David Cameron has fired the starting gun on the long-awaited "in or out" referendum on Britain's relationship with Europe should the Tories win the next general election.
While making it clear that, personally, Cameron wanted to remain part of the European Union, albeit with a renewed status and repatriated powers, Britain’s relationship with Europe is set to change as Labour, too, has not fully ruled out a referendum. It’s not just the politicians who have been poring over the implications of a renewed relationship with the continent.
In an interview on CNN, Sir Martin Sorrell described Cameron’s speech as "a political decision, not an economic one". From the point of view of WPP, he said: "It’s not good news. It’s at best neutral, at worst negative." In particular, he thought it would threaten to postpone investment decisions into the UK, given uncertainty over the country’s future relationship with Europe. There is an alternative view that a relaxed relationship would free companies to pursue trade alliances with growing economies elsewhere in the world. But where does it leave the ad business?
"The next few years of uncertainty could work to the industry’s advantage. Major long-term capital investment could be postponed in favour of communications, which give a shorter-term return. The major negative effect is if withdrawal becomes reality. Britain will not become a bigger version of Norway or Switzerland, it will become a poorer version of what it already is. Major foreign investment will go elsewhere. A minor adverse effect would be Germany having a stronger voice to influence European advertising policy, resulting in stricter legislative controls. This would affect interaction between the UK and the European Union."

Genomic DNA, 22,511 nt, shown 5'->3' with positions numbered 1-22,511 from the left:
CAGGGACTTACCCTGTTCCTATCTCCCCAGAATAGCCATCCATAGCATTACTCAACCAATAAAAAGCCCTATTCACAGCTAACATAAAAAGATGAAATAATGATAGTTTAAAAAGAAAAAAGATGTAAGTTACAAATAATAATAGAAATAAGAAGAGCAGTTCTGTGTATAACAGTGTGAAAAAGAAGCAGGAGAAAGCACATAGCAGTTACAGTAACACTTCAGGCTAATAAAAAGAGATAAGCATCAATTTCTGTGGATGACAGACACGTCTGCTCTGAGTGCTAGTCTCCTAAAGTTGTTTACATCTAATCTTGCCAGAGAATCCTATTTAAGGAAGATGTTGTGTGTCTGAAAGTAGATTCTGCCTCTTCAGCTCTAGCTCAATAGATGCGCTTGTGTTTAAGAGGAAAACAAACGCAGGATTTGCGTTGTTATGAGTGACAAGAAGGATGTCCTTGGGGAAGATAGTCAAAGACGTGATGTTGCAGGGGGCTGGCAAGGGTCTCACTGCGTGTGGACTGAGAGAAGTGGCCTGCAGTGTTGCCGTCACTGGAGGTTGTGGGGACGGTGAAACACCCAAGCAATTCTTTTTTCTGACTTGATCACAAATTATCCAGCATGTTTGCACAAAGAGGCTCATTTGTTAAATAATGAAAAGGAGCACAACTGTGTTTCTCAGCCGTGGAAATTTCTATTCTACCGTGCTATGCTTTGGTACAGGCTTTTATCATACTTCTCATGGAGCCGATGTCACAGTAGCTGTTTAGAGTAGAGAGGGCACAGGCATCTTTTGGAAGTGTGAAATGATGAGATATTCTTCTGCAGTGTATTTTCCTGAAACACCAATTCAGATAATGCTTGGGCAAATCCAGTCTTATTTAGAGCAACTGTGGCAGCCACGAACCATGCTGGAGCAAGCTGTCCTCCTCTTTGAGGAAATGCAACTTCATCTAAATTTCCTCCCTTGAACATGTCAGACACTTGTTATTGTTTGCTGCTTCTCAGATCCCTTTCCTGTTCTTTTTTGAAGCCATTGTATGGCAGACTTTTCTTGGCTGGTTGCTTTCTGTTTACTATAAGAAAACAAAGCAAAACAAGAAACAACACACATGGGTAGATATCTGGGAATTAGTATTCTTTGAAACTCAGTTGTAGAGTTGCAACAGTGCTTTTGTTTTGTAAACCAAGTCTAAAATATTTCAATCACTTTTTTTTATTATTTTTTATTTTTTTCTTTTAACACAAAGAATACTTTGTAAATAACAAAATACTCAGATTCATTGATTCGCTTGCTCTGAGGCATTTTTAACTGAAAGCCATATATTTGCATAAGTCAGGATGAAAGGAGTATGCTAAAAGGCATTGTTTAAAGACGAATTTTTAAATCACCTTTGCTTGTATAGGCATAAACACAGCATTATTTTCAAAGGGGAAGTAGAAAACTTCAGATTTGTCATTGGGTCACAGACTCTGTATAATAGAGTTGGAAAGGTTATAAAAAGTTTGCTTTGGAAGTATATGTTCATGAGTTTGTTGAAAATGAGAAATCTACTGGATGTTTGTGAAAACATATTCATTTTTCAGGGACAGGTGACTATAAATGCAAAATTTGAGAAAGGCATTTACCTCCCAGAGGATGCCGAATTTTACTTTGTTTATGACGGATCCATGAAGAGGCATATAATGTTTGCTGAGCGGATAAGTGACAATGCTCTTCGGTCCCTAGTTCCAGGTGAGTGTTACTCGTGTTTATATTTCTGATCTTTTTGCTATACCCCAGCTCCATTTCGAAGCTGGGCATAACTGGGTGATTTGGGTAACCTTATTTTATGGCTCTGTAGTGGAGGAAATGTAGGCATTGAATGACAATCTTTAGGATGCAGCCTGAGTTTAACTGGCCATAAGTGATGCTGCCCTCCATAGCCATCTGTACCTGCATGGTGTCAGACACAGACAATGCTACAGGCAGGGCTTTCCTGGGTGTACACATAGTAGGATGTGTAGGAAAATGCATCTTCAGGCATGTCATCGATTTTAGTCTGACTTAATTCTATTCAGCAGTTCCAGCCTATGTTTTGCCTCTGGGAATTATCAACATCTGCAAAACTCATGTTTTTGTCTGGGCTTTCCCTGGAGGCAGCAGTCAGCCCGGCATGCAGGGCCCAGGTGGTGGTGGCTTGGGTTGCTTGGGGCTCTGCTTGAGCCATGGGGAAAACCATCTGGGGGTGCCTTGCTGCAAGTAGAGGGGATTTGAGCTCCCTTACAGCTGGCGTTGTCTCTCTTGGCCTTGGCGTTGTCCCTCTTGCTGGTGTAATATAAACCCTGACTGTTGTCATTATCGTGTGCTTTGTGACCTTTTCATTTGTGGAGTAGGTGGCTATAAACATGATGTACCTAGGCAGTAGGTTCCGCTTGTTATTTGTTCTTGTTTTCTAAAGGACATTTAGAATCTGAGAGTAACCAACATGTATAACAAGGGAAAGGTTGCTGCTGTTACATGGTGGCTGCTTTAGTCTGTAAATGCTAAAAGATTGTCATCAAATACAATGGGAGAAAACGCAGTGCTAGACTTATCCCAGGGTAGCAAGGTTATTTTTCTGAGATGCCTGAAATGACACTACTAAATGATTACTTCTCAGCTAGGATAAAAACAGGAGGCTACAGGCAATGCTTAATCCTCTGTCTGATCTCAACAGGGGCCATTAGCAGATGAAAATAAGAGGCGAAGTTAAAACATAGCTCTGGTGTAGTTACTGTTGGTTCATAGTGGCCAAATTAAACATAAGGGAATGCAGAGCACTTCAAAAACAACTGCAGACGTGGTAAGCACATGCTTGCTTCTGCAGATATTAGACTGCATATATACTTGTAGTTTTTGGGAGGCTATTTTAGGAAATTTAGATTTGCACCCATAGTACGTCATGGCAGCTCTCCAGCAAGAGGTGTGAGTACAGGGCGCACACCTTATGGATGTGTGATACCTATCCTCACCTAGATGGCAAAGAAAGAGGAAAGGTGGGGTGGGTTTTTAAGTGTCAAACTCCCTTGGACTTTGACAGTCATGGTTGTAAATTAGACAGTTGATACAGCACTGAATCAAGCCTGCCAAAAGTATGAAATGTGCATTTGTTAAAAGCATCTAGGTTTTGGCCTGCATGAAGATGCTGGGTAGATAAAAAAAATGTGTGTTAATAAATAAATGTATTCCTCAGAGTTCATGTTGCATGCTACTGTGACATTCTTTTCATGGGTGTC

Michael Wall, global chief executive, Lowe & Partners
"In an environment that remains challenging, David Cameron’s European Union referendum speech doesn’t help matters for our industry on two counts. First, the motivation behind the referendum and the fact that this decision will hang over us until 2017 can only provoke more uncertainty. Second, in a more international and connected economic environment, it is naïve to think that the UK positioned outside of the EU can fully and ably compete against fast-growing, highly populated markets that now include the likes of Indonesia and Mexico. This economic consequence would likely have a direct impact on our sector."
Nick Kendall, group strategy director, Bartle Bogle Hegarty
"My simple answer is ‘I don’t know’, but my principles for Brussels would include understanding what is best for fostering free and ongoing global trade, within Europe and beyond. Global brands are the oxygen of global trade, so anything ‘little Englander’ in the mindset of the decision-making would be mad. Second, what will encourage inward investment in the UK as a gateway to that world? The UK and BBH London is fast becoming a global centre of excellence for commercial creativity and brand ideas. What decision would help build that business? And, finally, what will get government out of the way of legislation on communications?"
Toby Hoare, chief executive, JWT Europe
"I cannot see any circumstance in which withdrawal could be positive for the ad business. Clients are already nervous about committing budget in Europe because of the current economic situation. Adding to this uncertainty for four more years as we await the referendum-or-not can only increase this nervousness. And if, in the end, we pull out, how bad it will be will depend on how our clients react. If they relocate headquarters out of the UK and into the new European Union, that will lead to cuts in fees and advertising/marketing services jobs here. So the industry here should be loudly campaigning that we stay in."
It’s said that the average person is exposed to 30,000 marketing messages a day. To me that’s worrying news for us marketers – especially if it’s your job is to build marketing relationships with consumers.